The objective of this project was to create a symbol for a chosen nuanced message. I wanted my message to have interpersonal meaning between me and my roommate, describing an apartment rule. Although loosely enforced, we both know that the cat is not allowed to roam into my room. The final three symbols depict this boundary between Comet, the cat and my room.
Graphic Design 2313 is the first class I’ve taken that has taught me how to use an Adobe program. After the first day of class, I went to the library to log some practice hours. I played with Illustrator’s tools, traced the duck jpg and watched tutorial Youtube videos to try and fill my learning curve. I felt very behind, after spending time on Illustrator for a few hours a week, I feel more confident and aware of how to use tools more efficiently. I also feel like I now know how to use Mac products at least a little faster, up until now I have mostly used Microsoft. The time I put in weekly to this class stays consistent.
Since learning how to use Illustrator takes a lot of time, I sadly think that has taken away time from creating more craftful designs. The traced images, hand drawings and non representatives all could have looked more sophisticated. I have gotten better at not being afraid to try new ideas because previously I was worried about running out of time to complete a task. I think my Final Three Symbols have looked more sophisticated than my other work. I tried very hard to meld all the components into a more cohesive and fluid design. In the future I want to create symbols whose parts connect better and look more integrated as a whole. The sophistication level of my work is a medium, I am aware of the changes I should make and need more expert hours.
A good example of how I positively responded to feedback was when you, told me to combine all the images I already made into a whole that works together to look cohesive. Before I had floating images that laid near each other but did not interact to create a new symbol. I redesigned my symbols to look less literal and and not just float near each other. My response to feedback really transformed my progress from the last couple weeks.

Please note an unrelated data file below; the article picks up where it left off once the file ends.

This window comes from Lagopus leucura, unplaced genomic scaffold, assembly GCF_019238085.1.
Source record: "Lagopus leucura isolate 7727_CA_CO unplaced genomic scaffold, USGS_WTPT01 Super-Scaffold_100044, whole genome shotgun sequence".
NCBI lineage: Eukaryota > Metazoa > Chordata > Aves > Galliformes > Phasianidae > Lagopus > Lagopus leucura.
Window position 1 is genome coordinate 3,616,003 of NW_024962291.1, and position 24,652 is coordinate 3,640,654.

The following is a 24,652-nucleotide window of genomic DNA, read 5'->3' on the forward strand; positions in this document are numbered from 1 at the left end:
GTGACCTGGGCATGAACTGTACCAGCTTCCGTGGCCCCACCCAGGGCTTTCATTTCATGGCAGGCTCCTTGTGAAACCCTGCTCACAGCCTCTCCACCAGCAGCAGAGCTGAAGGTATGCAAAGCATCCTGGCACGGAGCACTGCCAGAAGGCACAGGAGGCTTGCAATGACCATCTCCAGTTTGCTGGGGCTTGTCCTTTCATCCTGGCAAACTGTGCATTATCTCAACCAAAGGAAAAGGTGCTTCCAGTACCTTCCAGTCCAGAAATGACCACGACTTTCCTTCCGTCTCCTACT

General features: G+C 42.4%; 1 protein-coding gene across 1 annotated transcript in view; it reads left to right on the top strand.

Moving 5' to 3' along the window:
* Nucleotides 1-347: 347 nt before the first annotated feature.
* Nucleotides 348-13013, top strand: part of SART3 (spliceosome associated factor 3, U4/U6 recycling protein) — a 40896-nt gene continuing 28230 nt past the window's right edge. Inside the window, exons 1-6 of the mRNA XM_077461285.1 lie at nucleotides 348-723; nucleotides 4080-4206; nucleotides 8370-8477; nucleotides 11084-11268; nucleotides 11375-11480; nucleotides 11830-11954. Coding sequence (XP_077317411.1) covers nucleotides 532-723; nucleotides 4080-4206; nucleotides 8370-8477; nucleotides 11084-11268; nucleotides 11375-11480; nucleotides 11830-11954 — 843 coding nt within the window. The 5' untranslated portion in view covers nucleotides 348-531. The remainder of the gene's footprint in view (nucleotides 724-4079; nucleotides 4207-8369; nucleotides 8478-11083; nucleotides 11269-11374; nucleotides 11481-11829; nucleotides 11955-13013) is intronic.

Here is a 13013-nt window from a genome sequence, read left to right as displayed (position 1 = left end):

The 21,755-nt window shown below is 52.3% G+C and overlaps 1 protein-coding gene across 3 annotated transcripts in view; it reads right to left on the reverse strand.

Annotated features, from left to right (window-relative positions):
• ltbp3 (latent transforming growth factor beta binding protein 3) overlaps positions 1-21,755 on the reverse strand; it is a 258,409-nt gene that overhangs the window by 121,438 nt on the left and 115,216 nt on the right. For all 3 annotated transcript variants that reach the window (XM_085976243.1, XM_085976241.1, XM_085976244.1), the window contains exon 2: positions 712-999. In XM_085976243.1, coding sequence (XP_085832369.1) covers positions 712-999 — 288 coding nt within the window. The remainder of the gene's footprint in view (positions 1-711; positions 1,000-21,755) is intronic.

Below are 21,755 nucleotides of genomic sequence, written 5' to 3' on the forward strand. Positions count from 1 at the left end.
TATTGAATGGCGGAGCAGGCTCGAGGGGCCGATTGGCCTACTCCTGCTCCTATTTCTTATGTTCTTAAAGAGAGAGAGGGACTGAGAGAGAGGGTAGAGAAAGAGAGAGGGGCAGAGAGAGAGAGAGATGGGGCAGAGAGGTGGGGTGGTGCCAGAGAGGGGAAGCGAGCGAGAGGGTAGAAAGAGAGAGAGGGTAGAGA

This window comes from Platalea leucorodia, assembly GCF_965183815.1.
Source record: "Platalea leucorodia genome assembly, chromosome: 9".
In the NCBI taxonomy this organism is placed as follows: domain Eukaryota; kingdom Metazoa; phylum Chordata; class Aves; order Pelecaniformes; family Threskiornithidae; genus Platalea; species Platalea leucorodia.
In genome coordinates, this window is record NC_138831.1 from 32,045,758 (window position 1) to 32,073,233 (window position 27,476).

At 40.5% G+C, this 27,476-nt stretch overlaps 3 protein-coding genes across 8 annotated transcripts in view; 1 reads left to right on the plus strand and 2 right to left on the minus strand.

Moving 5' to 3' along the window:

For my symbol’s inspiration, I picked a situation that displays an interpersonal agreement between my roommate and I. Although the basic concepts of designing something, feline, humanoid and cozy do not sound challenging, I found it to be a weird combination to express in a simple image. My components are all very different from one another and my meaning is more nuanced than other symbols, this made the project moderately challenging. The level of challenge I gave myself for the Symbol Project was at a medium rating.
Other expert experiences that have influenced this project were critiques, time management and planning. Last year the Foundation of Art and Design was the first class I had where students critiqued each other on a regular basis. Peer critiques can be awkward and scary but now after being exposed to so many, I have learned to get the most out of critiques. I do not own any Adobe software so I have to do homework on school computers. This has been very challenging for me because I do my other homework from wherever I am, and use my free time at work to make progress on my workload. Since I am tethered to the school computers and can’t find the lab hours, I have really had to practice time management skills. I have also logged expert hours planning in advance through sketching and note keeping. I have to use my computer time wisely so at work I’ll sketch and try to plan my designs before I use Illustrator. I have learned “lots of extra stuff” by participating in this class.
My social emotional development is a little frayed. I can’t study with friends because I have to work at a school computer so if I want companionship as I work I have to convince people to go to the library or a computer lab. I have said no to going out in order to work on my Symbol Project. During this project, the computer I was working on got accidently shut down when I stretched my legs and all my work from that night was lost. I was really stressed out and defeated but I tried my best to have something to at least present and then I redesigned after the critique. I have showed a lot of maturity in this class by being responsible and not giving up.